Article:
While the world’s most powerful oil producers are considering further supply cuts, Russia has little incentive for radical change, as its energy revenues are high, oil prices are higher than forecast and the country’s budget deficit is decreasing, writes Reuters in its analysis.
Ministers from OPEC+, which brings together the Organization of the Petroleum Exporting Countries (OPEC) and its allies led by Russia, are meeting in Vienna on Sunday. During the meeting, the organization will consider whether to make further cuts in oil supplies, sources told the news agency.
Crude oil prices have fallen 16 percent since the end of September as output in the U.S., the world’s top producer, held at record highs. At the same time, the market is concerned about demand growth, especially from China, which is the #1 importer.
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“I don’t see any reason to change anything radically,” a source close to the Russian government said on condition of anonymity about the upcoming OPEC+ meeting, adding, however, that there is still a chance for surprises.
Saudi Arabia, Russia and other OPEC+ members have already committed to cutting oil production by 5.16 million barrels a day, or about 5 percent of daily global demand, in a series of steps starting in late 2022.
President Vladimir Putin believes Russia is not just surviving but thriving despite the toughest Western sanctions ever imposed on a major economy, including capping the price of Russian oil at $60 a barrel.
After contracting in 2022, Russia’s economy will grow by about 3 percent this year, faster than the United States and the euro zone, Russian forecasts show.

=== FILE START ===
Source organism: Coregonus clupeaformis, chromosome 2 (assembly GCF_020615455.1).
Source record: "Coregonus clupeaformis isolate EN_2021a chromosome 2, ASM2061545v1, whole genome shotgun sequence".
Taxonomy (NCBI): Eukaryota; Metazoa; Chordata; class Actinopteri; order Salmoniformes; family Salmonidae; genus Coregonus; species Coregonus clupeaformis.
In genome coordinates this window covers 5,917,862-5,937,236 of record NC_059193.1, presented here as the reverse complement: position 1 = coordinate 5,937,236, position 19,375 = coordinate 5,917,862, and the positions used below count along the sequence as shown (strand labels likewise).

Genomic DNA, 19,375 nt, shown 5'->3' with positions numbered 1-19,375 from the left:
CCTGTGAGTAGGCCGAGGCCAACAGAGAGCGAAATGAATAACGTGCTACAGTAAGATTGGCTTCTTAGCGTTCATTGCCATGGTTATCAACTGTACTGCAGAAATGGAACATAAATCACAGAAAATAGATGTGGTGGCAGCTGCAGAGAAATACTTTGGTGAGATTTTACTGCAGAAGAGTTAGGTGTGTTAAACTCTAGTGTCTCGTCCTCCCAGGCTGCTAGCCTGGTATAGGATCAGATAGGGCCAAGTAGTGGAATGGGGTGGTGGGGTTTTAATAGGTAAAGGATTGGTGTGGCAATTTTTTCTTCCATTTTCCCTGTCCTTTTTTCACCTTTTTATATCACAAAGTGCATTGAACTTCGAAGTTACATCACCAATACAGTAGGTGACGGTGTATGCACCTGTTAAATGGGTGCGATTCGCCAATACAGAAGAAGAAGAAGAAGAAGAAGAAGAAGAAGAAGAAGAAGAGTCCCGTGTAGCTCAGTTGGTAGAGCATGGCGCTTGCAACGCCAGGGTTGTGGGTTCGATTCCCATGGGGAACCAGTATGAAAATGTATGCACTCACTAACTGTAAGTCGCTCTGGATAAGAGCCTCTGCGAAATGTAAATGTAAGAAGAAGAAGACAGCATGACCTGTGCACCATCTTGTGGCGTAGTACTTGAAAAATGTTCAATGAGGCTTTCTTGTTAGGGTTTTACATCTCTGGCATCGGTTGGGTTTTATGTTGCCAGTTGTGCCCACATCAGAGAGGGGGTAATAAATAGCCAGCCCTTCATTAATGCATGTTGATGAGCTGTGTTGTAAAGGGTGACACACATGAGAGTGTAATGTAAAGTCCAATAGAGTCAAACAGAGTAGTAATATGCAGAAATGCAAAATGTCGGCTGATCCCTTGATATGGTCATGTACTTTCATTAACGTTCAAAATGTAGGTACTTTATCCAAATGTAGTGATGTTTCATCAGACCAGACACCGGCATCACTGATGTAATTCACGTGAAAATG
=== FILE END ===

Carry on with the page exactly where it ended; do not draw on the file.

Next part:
Stable world oil prices this year and Moscow’s increasing use of “shadow fleets” of tankers mean that much of Russia’s oil trades mostly above the cap imposed by the West.
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Moscow-based independent oil analyst Alexey Kokin told the news agency that oil prices have fallen from “very comfortable” levels to “just comfortable”:
“That’s why there doesn’t seem to be much need for drastic moves for Russia. Leaving the production restrictions as they are now is an acceptable option.”
Russia has budgeted a price for Urals, its leading oil grade, of 4,788 rubles ($53.36) a barrel this year. On Friday, its price fell below the Western-set limit of $60 a barrel amid a rise in freight rates, fueled by new US sanctions against shipowners and lower global oil prices. However, it remained higher than 5,000 rubles per barrel, and on Tuesday again exceeded 60 dollars per barrel.
Income for Russia
Russia’s budget deficit narrowed further last month thanks to higher oil prices, a weaker ruble and an influx of quarterly tax payments.
Russia’s deficit for the first 10 months of the year amounted to 1.24 trillion rubles ($13.45 billion), or 0.7 percent of gross domestic product (GDP). This is far better than the initial expectation of a deficit of 2.93 trillion rubles, or 2% of GDP, in 2023.
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Oil and gas revenues in October were up 27.5% from a year earlier, although for the first 10 months of the year they were down 26.3%.
But the share of energy sales in federal budget receipts – which used to exceed 50% of total budget revenues – is dramatically declining. In 2022, it amounted to 41.6% of total budget revenues, while in January-September this year, oil and gas sales accounted for 28.3% of total revenues amounting to 19.73 trillion rubles ($220 billion) .
Russia remains a superpower in the field of natural resources
By all accounts, Russia remains a superpower in the field of natural resources. The country is in first place in the sale of grain in the world, and at the same time it exports fertilizers and other agricultural raw materials. Its other main sources of budget revenue are value-added tax, an extraordinary tax of 300 billion rubles, as well as other additional taxes.
“The Russian budget is more sensitive to oil prices and the ruble exchange rate than to oil production, so the country will be inclined to support current oil production targets while crude trades between $75 and $100 per barrel.” , believes Ronald Smith, senior analyst at BCS World of Investments in Moscow.